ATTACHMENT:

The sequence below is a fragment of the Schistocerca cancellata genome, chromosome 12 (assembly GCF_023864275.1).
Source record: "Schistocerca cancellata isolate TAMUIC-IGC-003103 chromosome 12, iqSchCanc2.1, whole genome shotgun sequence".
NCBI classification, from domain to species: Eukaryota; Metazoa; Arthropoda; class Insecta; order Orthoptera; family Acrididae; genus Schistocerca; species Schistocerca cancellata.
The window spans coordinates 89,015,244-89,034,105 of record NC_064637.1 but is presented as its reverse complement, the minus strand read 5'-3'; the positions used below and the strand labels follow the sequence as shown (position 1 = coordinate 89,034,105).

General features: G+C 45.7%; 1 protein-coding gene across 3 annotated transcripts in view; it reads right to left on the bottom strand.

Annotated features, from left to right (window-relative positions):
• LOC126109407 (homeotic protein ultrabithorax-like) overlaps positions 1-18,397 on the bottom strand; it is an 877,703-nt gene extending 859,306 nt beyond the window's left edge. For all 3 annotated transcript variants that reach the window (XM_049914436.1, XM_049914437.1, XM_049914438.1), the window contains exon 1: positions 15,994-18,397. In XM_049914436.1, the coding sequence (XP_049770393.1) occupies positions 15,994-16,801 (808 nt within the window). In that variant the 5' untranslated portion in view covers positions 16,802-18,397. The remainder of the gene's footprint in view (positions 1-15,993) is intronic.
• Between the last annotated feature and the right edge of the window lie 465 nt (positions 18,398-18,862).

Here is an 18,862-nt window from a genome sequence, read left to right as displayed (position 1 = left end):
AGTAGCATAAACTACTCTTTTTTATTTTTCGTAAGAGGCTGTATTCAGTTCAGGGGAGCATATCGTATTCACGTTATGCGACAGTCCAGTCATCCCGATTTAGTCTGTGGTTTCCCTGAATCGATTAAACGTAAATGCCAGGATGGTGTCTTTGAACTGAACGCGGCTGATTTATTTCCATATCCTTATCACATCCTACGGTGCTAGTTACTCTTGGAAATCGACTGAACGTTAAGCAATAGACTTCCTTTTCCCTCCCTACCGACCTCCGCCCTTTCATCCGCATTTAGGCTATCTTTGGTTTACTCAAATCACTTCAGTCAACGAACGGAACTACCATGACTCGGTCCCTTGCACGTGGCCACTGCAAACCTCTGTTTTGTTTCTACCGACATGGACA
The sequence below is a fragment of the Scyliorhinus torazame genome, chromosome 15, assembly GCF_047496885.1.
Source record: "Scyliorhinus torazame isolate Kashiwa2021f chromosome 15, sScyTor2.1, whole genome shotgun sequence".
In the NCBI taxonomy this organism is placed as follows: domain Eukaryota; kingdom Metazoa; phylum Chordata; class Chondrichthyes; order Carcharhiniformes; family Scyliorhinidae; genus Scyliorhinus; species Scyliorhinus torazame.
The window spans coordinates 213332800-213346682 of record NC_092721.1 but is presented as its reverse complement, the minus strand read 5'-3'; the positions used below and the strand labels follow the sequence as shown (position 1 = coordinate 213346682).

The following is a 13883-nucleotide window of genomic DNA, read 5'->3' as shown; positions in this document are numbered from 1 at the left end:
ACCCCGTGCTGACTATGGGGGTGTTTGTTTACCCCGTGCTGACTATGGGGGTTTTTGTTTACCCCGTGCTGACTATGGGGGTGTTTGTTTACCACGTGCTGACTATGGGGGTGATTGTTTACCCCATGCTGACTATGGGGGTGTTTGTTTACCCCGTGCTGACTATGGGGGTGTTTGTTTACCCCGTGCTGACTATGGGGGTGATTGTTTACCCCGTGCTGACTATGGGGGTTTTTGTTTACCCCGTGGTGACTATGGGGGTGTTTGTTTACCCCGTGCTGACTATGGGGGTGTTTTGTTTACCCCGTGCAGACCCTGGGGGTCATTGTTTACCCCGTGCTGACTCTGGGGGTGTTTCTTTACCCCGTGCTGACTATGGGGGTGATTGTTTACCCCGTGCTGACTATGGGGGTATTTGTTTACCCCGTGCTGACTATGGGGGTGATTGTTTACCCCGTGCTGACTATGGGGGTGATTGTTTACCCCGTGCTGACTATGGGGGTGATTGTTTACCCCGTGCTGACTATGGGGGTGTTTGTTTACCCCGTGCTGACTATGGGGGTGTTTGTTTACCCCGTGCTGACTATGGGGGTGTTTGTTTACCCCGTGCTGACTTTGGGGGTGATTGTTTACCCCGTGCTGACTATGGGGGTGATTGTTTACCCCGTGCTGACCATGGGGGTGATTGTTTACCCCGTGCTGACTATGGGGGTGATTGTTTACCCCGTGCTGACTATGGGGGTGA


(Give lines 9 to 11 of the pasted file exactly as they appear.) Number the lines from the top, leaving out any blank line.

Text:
Here is an 18,862-nt window from a genome sequence, read left to right as displayed (position 1 = left end):
AGTAGCATAAACTACTCTTTTTTATTTTTCGTAAGAGGCTGTATTCAGTTCAGGGGAGCATATCGTATTCACGTTATGCGACAGTCCAGTCATCCCGATTTAGTCTGTGGTTTCCCTGAATCGATTAAACGTAAATGCCAGGATGGTGTCTTTGAACTGAACGCGGCTGATTTATTTCCATATCCTTATCACATCCTACGGTGCTAGTTACTCTTGGAAATCGACTGAACGTTAAGCAATAGACTTCCTTTTCCCTCCCTACCGACCTCCGCCCTTTCATCCGCATTTAGGCTATCTTTGGTTTACTCAAATCACTTCAGTCAACGAACGGAACTACCATGACTCGGTCCCTTGCACGTGGCCACTGCAAACCTCTGTTTTGTTTCTACCGACATGGACA
The sequence below is a fragment of the Scyliorhinus torazame genome, chromosome 15, assembly GCF_047496885.1.